• As you develop your data collection plan, consult with your dissertation chair, Subject Matter Expert, NU Academic Success Center, and the NU IRB for resources and guidance.
  • Action research is not an experimental design, so you are not trying to accept or reject a hypothesis. There are no independent or dependent variables. It is not generalizable to a larger setting. The goal is to understand what is occurring in the educational setting so that a plan of action can be developed for improved practices.
Considerations for Action Research

Below are some things to consider when developing your applied dissertation proposal using Action Research (adapted from Johnson, 2019):

  • Research Topic and Research Problem-- Decide the topic to be studied and then identify the problem by defining the issue in the learning environment. Use references from current peer-reviewed literature for support.
  • Purpose of the Study—What need to be different or improved as a result of the study?
  • Research Questions—The questions developed should focus on “how” or “what” and explore individuals’ experiences, beliefs, and perceptions.
  • Theoretical Framework-- What are the existing theories (theoretical framework) or concepts (conceptual framework) that can be used to support the research. How does existing theory link to what is happening in the educational environment with regard to the topic? What theories have been used to support similar topics in previous research?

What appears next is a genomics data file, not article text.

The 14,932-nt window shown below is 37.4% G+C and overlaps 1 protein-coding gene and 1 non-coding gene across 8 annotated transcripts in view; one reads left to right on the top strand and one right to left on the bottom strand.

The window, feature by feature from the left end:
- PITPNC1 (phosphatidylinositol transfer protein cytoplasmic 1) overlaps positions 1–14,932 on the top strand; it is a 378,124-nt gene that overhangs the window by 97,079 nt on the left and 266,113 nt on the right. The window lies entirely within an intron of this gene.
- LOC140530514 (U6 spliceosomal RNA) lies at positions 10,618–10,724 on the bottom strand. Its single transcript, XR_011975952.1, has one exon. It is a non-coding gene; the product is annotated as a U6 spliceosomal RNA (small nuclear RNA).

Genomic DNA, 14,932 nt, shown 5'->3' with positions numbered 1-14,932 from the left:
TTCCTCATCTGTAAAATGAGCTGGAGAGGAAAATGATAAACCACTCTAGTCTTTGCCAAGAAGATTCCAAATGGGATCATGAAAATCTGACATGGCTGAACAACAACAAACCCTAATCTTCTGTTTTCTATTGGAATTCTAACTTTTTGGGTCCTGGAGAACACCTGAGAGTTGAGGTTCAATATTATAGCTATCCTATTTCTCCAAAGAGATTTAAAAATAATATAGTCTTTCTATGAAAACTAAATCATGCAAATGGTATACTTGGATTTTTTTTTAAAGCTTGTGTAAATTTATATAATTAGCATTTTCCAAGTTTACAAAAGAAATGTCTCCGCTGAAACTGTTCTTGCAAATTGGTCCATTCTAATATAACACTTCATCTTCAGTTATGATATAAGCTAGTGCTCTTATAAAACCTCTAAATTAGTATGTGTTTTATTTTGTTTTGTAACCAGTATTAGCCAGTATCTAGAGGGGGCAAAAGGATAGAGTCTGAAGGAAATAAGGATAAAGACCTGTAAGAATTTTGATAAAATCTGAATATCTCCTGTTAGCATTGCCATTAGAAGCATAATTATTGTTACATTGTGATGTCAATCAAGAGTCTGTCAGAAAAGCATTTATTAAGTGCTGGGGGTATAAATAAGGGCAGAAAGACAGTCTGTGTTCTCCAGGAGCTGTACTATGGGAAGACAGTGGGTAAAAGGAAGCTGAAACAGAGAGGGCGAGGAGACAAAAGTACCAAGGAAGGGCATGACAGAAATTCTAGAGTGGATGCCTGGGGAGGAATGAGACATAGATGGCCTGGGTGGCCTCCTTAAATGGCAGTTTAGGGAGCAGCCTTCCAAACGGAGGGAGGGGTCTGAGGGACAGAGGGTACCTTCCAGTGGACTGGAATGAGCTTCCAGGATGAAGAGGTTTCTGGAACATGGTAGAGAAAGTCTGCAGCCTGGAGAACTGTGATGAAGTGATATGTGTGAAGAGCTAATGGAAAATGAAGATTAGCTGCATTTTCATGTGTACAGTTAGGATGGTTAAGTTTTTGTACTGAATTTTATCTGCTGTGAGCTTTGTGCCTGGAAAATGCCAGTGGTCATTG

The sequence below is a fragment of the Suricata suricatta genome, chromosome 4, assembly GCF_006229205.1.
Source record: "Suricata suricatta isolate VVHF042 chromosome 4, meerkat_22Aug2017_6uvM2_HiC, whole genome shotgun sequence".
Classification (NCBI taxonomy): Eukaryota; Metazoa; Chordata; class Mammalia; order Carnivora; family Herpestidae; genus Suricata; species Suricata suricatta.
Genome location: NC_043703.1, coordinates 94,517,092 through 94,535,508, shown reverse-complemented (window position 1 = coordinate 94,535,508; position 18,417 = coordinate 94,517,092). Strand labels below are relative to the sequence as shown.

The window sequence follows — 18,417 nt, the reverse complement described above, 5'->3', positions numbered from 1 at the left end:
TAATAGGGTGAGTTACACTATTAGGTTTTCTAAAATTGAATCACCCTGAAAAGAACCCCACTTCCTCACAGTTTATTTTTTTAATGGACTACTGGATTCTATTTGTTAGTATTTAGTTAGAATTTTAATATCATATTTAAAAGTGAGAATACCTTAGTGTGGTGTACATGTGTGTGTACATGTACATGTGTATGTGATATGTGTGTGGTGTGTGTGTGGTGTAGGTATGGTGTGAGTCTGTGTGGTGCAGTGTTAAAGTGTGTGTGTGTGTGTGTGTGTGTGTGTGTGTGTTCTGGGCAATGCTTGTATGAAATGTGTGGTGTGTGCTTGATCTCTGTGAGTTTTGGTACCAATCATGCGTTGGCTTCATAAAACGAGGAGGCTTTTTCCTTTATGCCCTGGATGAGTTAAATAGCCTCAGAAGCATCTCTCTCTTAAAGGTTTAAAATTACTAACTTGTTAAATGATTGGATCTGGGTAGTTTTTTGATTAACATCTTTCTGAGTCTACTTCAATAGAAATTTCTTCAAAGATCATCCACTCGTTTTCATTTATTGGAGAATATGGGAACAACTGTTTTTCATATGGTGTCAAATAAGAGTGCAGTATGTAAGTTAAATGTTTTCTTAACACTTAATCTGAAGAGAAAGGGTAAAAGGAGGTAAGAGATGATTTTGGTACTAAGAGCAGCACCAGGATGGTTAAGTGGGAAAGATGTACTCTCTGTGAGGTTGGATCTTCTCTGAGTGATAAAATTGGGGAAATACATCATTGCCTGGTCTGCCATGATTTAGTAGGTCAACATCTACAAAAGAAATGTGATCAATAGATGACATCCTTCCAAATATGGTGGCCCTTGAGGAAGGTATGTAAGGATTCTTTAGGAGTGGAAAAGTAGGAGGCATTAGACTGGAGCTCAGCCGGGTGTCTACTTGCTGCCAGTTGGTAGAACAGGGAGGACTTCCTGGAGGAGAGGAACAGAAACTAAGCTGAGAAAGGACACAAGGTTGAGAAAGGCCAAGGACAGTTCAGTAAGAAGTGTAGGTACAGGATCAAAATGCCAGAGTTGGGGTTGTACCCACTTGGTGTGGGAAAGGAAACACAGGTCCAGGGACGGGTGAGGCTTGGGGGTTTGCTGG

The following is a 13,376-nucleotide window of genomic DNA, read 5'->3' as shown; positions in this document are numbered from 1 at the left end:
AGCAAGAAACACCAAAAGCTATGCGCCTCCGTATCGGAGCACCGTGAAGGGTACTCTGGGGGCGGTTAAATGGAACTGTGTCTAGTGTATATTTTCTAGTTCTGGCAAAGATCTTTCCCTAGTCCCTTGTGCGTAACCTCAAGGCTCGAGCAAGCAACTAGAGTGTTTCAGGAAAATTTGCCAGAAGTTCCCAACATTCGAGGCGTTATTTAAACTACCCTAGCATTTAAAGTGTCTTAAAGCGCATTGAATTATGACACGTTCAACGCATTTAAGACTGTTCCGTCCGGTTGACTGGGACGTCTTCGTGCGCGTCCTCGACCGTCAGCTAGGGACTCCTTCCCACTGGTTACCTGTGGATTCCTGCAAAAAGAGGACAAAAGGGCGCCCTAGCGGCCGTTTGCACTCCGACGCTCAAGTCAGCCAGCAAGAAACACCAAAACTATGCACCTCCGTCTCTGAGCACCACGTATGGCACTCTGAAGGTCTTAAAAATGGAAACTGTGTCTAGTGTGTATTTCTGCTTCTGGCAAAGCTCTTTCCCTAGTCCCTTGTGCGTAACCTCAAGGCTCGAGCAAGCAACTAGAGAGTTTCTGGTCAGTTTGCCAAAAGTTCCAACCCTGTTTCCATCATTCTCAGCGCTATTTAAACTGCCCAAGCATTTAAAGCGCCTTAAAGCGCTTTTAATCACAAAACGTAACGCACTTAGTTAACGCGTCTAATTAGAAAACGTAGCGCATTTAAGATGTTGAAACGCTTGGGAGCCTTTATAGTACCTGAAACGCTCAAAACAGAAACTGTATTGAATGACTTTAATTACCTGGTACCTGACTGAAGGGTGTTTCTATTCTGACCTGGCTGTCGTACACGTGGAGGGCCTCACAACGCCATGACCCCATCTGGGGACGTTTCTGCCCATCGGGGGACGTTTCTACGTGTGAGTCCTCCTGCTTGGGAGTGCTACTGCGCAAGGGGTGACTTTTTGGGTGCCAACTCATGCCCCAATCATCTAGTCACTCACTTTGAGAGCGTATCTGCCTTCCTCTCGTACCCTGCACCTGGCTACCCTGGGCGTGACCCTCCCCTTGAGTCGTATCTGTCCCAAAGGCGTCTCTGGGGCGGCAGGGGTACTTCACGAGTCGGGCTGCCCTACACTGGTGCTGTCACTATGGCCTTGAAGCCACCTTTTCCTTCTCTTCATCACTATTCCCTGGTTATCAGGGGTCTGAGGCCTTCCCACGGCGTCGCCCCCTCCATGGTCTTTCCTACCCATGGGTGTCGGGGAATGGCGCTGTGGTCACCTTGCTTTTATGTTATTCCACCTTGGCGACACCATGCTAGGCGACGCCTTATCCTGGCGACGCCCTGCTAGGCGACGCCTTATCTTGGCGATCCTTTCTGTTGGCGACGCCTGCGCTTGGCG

• Literature Review -- Examine the literature, focusing on peer-reviewed studies published in journal within the last five years, with the exception of seminal works. What about the topic has already been explored and examined? What were the findings, implications, and limitations of previous research? What is missing from the literature on the topic?  How will your proposed research address the gap in the literature?
  • Data Collection—Who will be part of the sample for data collection? What data will be collected from the individuals in the study (e.g., semi-structured interviews, surveys, etc.)? What are the educational artifacts and documents that need to be collected (e.g., teacher less plans, student portfolios, student grades, etc.)? How will they be collected and during what timeframe? (Note--A list of sample data collection methods appears under the heading of “Sample Instrumentation.”)
  • Data Analysis—Determine how the data will be analyzed. Some types of analyses that are frequently used for action research include thematic analysis and content analysis.
  • Implications—What conclusions can be drawn based upon the findings? How do the findings relate to the existing literature and inform theory in the field of education?